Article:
Appellant directs our attention to the following cases: Gildersleeve v. Newton Steel Co., 142 N.E. (Ohio) 678; Smith v. Cement Co., 94 Kan. 501; Bjork v. Bobbin Shuttle Co., 111 Atl. (N.H.) 284; Karny v. N.M.I. Co., 160 Wis. 316; Balen v. Colfax Cons. Coal Co., 183 Iowa 1198; Swanson v. Georgia Casualty Co., 287 S.W. 455; Metz v. Ry. Co., 90 Kan. 463, 135 P. 578; Brooks v. Coal Co., 96 Kan. 530; Cherokee Co. v. Briton, 3 Kan. App. 292, 145 P. 100.
The Bjork, Karny, Swanson and Metz cases do not rest on a health and safety statute and are no aid in the construction of the sections involved.
In the Gildersleeve case plaintiff was injured while in the employ of defendant. He claimed that under the Norris Act the defenses of contributory negligence and fellow-servant were denied defendant. The court ruled the defenses were available for the reason the Compensation Act of Ohio by implication repealed that part of the Norris Act denying to employers said defenses. The Norris Act is a personal injury statute and not a health and safety statute. In addition, the provisions of the Constitution of Ohio authorizing the Compensation Act saves to the employee his right of action under the health and safety statutes. [Sec. 35, Art. 2, Constitution of Ohio, 1912.]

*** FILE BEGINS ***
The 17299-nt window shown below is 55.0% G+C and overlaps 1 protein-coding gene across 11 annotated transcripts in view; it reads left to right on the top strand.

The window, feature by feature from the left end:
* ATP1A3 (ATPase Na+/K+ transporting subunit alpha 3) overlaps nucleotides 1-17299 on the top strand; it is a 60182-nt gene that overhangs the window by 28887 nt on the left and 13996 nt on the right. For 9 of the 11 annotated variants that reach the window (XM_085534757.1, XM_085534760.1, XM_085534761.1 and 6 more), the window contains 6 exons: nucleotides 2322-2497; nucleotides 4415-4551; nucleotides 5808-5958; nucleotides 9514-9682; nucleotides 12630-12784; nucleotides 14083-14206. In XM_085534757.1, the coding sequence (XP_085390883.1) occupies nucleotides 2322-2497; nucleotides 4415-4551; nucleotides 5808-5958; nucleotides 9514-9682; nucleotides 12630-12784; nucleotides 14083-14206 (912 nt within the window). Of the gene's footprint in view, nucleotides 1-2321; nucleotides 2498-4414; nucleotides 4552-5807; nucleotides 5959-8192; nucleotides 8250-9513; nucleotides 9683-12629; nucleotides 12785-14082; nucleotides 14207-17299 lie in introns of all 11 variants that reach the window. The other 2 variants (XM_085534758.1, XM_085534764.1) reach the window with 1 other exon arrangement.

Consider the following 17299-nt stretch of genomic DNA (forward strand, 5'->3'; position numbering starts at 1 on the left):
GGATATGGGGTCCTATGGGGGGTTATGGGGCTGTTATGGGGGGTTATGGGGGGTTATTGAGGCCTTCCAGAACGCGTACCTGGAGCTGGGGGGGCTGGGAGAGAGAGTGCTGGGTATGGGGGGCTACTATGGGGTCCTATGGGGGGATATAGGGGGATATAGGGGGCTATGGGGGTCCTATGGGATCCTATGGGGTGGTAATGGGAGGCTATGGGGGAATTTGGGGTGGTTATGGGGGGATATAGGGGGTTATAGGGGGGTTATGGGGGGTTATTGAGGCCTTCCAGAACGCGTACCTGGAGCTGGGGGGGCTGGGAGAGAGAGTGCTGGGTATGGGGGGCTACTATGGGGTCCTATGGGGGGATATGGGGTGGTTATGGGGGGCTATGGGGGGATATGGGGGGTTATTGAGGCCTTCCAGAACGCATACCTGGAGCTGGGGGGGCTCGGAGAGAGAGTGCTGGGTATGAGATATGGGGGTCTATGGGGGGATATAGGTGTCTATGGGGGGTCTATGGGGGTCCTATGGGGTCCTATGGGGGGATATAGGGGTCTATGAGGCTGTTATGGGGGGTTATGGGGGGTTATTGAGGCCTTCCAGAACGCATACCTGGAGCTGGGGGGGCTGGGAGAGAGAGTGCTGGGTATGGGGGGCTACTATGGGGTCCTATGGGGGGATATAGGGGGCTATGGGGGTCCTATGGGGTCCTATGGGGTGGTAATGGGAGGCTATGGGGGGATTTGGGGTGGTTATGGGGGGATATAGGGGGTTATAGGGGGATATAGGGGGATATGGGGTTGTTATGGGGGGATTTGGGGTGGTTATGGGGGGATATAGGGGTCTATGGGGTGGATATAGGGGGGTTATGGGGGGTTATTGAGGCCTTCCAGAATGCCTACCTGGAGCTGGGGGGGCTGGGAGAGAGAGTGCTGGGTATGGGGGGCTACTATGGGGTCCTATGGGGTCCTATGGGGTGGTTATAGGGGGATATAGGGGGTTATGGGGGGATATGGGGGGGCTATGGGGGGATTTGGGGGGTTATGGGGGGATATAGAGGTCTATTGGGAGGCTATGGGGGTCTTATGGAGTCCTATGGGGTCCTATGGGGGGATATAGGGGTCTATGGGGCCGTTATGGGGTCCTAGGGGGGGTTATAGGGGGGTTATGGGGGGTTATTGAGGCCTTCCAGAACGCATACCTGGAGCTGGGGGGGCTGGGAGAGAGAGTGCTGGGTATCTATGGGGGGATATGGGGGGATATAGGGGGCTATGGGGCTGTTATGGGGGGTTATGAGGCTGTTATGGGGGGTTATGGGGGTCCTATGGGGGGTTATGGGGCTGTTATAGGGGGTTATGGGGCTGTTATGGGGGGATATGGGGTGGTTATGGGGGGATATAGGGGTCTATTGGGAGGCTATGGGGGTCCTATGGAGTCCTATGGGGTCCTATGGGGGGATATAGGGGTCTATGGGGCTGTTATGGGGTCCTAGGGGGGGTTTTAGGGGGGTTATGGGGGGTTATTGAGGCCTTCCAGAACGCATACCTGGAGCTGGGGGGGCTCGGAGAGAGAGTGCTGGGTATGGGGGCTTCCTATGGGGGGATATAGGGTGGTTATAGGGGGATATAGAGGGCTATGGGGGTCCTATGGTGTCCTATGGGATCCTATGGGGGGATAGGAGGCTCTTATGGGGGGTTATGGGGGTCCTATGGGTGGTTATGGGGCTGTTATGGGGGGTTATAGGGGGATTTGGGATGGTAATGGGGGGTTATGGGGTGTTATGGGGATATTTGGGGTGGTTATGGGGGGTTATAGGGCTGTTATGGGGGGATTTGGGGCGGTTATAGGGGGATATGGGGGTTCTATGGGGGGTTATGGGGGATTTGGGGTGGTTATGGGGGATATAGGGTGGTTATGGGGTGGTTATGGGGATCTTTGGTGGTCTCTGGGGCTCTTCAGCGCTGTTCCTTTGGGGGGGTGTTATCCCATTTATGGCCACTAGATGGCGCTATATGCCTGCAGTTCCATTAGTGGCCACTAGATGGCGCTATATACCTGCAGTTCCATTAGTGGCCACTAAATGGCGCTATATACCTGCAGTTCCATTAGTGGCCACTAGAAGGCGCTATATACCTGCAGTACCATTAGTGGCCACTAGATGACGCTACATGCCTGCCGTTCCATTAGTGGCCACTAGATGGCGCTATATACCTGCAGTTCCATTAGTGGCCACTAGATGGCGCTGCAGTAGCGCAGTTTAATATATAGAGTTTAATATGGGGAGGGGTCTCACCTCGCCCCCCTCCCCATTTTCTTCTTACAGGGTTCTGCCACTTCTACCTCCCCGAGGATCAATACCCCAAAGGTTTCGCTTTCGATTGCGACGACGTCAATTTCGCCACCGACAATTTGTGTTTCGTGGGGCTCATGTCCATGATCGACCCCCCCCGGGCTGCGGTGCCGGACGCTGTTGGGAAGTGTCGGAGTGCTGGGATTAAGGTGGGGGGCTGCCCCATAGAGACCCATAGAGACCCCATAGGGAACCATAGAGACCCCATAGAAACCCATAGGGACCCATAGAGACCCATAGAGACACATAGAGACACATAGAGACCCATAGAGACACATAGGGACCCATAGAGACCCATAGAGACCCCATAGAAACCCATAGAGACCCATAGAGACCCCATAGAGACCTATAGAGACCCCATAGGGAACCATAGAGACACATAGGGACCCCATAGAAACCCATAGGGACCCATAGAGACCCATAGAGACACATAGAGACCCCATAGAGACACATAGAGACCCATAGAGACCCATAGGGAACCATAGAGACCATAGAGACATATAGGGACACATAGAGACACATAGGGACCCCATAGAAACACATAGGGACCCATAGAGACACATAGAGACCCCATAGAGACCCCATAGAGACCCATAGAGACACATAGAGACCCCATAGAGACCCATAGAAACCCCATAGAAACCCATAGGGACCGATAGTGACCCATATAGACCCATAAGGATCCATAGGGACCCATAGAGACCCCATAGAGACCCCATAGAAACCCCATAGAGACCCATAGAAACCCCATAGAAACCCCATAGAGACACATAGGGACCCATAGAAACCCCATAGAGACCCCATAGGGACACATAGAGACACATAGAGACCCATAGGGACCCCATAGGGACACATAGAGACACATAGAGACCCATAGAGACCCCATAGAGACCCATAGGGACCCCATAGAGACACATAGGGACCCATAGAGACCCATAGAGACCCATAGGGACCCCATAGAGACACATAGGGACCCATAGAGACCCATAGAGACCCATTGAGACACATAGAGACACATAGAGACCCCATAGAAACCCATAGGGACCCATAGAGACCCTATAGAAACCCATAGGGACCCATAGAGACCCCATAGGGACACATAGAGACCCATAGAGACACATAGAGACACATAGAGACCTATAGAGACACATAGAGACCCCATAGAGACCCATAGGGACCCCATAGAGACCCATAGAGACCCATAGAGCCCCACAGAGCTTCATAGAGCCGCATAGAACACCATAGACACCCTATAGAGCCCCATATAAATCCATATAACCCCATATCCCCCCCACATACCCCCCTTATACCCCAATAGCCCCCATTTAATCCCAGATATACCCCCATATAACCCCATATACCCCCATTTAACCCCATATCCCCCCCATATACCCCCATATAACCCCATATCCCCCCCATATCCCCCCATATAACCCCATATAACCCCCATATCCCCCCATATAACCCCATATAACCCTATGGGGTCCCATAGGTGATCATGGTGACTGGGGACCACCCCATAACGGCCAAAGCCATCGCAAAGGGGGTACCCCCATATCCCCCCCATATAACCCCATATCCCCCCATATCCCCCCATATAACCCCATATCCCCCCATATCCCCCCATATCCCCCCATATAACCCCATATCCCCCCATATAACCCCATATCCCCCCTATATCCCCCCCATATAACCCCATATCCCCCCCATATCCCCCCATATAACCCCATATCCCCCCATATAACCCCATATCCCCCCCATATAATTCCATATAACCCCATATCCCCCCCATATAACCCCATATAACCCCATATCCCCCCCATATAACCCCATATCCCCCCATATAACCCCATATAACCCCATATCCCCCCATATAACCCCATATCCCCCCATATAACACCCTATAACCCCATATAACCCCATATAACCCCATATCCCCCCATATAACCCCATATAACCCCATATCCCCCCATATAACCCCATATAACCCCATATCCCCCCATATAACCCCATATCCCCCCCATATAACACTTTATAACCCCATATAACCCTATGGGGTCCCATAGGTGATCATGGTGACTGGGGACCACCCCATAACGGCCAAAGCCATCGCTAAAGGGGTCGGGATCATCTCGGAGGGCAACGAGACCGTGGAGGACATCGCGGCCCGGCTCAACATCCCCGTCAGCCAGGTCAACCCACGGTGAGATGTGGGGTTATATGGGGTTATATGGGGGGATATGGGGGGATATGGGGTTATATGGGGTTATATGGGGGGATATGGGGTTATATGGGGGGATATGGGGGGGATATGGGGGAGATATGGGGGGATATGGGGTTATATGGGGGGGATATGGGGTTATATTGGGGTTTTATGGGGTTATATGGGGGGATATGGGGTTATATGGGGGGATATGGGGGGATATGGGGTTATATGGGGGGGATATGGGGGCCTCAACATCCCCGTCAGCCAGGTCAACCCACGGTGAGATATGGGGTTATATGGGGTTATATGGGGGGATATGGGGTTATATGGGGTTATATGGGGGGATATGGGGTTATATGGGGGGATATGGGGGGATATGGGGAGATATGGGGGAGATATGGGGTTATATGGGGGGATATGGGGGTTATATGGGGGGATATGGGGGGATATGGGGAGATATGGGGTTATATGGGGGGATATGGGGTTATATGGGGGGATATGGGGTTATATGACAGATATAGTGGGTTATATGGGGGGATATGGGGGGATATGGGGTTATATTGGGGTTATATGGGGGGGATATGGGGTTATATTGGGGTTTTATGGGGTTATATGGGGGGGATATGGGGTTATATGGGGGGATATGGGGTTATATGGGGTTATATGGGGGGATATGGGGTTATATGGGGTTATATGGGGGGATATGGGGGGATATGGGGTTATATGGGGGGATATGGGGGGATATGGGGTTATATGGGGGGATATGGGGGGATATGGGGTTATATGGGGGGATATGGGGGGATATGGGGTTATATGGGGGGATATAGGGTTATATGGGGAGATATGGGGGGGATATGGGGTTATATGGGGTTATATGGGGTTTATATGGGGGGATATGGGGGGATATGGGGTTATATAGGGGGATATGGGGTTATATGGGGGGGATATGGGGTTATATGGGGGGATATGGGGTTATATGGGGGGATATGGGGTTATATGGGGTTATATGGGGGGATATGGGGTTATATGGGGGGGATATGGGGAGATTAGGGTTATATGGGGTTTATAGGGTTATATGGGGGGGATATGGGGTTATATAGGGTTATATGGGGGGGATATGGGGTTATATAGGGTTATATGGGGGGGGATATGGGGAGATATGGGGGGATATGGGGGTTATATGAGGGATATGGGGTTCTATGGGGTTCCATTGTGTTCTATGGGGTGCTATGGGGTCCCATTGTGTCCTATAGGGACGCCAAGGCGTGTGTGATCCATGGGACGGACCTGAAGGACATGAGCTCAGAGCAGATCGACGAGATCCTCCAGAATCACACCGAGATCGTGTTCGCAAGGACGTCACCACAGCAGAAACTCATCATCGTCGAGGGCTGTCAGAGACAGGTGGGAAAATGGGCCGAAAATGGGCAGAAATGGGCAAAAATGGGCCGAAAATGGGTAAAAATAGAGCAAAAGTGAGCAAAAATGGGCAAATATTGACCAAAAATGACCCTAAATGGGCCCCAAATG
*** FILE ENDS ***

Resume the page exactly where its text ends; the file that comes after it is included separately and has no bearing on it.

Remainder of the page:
In the Smith case defendant contended the Compensation Act repealed the Factory Act. In discussing the general effect of the Compensation Act, the court incidentally stated that "where one accepts and the other rejects it [Compensation Act], certain enumerated consequences follow." From this it is argued the Supreme Court of Kansas inferentially ruled that when an employee rejects the act, even though the employer had violated a provision of a safety statute, the defenses of contributory negligence, fellow-servant and assumption of risk are restored to the employer. We do not so understand the decision. As stated, the court was discussing the general effect of the act and not the relation of the act to the health and safety statutes.